With eleven studio albums, five live albums, six live DVDs, thousands of live shows and an expanding fan base worldwide, there is no doubt American prog-metallers Dream Theater continue to be at the top of their game. After just an eleven month absence from Australian shores, the talented quintet returned to Sydney for only their second time in over 20 years in support of their second release on Roadrunner Records, Black Clouds and Silver Linings.
It was a mediocre start to the show, with support band Pain of Salvation opening with music that I found to be, little more than just 60s prog-rock regurgitation. With a topless guitarist and gelled up comb-overs, the band received a surprisingly enthusiastic response from the crowd given their lack of technical ability – something Dream Theater has not only mastered, but pioneered. While the band’s last song had me listening at the beginning thanks to the back-up vocalist’s ability to hit some fantastic harmonies, I quickly grew tired of their rather simplistic set. Despite what I thought was a rather disloyal reflection of their evident influences, Pain of Salvation was warmly received and, dare I say, I could be the only one in the building who disliked it.
Finally the lights dimmed and Dream Theater began their performance in a manner that mirrored their unfeigned identity – a combination of turbulent strobe lights that accompanied Alfred Hitchcock’s iconic Psycho soundtrack. As the band moved into their opening song, it became clear that the reputation the quintet had forged over the years would not be jeopardised. There is no doubt that Dream Theater are artists in their profession, every sound is perfectly sculptured to fit with another even if initially they appeared not to work together. And while the band has generally been recognised as progressive heavy metal, the adoption of more modern styles combined with their loyalty to the “prog-pioneers”, meant the band captured the attention of everybody.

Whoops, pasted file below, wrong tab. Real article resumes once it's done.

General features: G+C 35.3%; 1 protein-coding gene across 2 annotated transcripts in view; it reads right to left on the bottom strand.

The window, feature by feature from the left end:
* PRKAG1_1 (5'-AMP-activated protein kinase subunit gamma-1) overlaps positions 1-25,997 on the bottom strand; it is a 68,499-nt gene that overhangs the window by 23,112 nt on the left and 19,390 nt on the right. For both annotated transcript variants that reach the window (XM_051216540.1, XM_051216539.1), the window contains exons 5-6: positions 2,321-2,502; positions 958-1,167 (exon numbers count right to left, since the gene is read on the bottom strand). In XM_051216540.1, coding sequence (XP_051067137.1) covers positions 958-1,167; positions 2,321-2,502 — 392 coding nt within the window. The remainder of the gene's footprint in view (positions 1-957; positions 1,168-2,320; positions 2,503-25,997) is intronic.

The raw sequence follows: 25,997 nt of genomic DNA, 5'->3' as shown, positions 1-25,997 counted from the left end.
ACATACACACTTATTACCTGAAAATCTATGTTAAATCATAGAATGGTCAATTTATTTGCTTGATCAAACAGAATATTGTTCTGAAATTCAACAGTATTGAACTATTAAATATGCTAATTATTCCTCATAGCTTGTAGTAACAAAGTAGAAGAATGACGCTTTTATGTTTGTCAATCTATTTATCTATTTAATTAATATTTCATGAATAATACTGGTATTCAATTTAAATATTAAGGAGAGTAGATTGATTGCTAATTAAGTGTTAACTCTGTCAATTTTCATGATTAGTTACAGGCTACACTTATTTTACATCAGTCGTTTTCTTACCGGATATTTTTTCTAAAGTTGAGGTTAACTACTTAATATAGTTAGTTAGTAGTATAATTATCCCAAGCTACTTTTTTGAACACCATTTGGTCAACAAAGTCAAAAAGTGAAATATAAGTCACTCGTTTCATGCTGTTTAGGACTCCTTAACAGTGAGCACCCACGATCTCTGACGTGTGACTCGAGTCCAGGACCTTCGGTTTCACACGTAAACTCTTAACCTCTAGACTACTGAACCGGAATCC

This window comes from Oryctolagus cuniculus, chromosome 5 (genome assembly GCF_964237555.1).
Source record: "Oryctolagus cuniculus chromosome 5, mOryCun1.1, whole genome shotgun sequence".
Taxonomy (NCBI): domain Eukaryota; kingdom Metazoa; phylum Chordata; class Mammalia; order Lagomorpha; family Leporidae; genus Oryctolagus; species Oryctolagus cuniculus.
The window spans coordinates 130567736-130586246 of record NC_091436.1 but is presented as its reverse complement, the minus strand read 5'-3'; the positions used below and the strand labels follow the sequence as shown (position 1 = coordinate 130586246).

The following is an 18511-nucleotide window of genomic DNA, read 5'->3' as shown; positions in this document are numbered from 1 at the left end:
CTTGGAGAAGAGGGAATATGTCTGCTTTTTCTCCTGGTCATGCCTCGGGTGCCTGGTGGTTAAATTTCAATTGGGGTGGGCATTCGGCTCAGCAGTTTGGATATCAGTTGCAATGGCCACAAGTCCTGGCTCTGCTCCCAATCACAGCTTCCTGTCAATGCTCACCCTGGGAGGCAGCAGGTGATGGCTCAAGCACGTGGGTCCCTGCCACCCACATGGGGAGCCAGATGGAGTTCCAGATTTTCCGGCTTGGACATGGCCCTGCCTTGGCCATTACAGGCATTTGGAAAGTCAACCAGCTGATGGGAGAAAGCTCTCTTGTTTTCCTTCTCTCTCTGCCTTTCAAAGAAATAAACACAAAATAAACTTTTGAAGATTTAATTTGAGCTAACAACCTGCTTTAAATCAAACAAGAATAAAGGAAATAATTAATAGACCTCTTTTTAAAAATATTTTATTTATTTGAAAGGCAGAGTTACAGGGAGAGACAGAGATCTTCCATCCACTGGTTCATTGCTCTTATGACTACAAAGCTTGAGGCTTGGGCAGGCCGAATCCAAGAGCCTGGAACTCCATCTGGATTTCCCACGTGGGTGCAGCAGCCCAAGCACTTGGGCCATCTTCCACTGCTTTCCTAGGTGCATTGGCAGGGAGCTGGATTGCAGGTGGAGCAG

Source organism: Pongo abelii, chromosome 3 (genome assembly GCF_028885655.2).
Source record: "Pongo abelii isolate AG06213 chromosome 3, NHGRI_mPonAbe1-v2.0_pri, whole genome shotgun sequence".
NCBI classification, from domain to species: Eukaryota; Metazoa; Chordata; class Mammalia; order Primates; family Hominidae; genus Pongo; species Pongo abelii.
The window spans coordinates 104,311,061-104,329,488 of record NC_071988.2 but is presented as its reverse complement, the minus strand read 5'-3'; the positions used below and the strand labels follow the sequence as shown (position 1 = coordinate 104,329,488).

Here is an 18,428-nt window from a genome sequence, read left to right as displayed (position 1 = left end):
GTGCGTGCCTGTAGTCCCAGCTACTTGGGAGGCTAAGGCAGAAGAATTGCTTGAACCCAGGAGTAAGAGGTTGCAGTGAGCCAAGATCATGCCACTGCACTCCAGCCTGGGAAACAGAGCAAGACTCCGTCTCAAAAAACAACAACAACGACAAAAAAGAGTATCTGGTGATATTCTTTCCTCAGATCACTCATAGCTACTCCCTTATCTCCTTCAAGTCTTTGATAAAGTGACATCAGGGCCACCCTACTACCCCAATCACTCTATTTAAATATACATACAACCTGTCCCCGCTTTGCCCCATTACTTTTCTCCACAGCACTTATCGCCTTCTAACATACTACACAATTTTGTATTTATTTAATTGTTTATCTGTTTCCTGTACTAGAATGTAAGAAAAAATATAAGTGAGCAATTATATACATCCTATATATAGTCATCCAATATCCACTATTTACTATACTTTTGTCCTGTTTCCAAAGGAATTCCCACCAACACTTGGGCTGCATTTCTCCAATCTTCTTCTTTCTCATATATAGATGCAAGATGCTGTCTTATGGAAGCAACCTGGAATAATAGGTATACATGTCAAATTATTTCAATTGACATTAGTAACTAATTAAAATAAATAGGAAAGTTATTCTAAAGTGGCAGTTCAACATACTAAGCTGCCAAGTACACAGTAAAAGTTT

This said however, despite my consistent admiration of the technical and genuinely imaginative sounds of Dream Theater, I was mildly disappointed with the set list. Like the heavy metal elitists would say “I prefer the older material”, and that was the one thing noticeably absent from the Theater set. However in the absence of the ‘Theater classics’, the band still provided an invigorating and genuinely engaging performance. With their imaginative musical transitions and their electric and fine-tuned onstage chemistry – there was no moment where the music felt flat or unrehearsed. Every note was perfect and every change almost unnoticeable. Key highlights included The Mirror, In The Name of God and Wither.
As the show edged towards the end, drummer Mike Portnoy, guitarist John Petrucci, bassist John Myung and keyboardist Jordan Rudess collaborated on what I believed to be the ultimate highlight of the show. Playing their instruments in a seemingly effortless manner, the quartet performed an engaging instrumental that preceded a rare performance of Solitary Shell. Beginning with Rudess’ fingerboard and Petrucci’s mellow guitar solo, the instrumental quickly intensified and was then accompanied by Portnoy’s intelligent drumming and Myung’s enduring bass tones. Perhaps the most interesting part of the piece were the sounds coming from Rudess’ newest instrument – his iPhone – and Portnoy’s idea to wander around the exterior of his drum kit as he was playing. Lead by their ambitious vocalist James LaBrie, Dream Theater’s technical prowess surpassed all expectations in a manner that will continue to maintain their venerable legacy.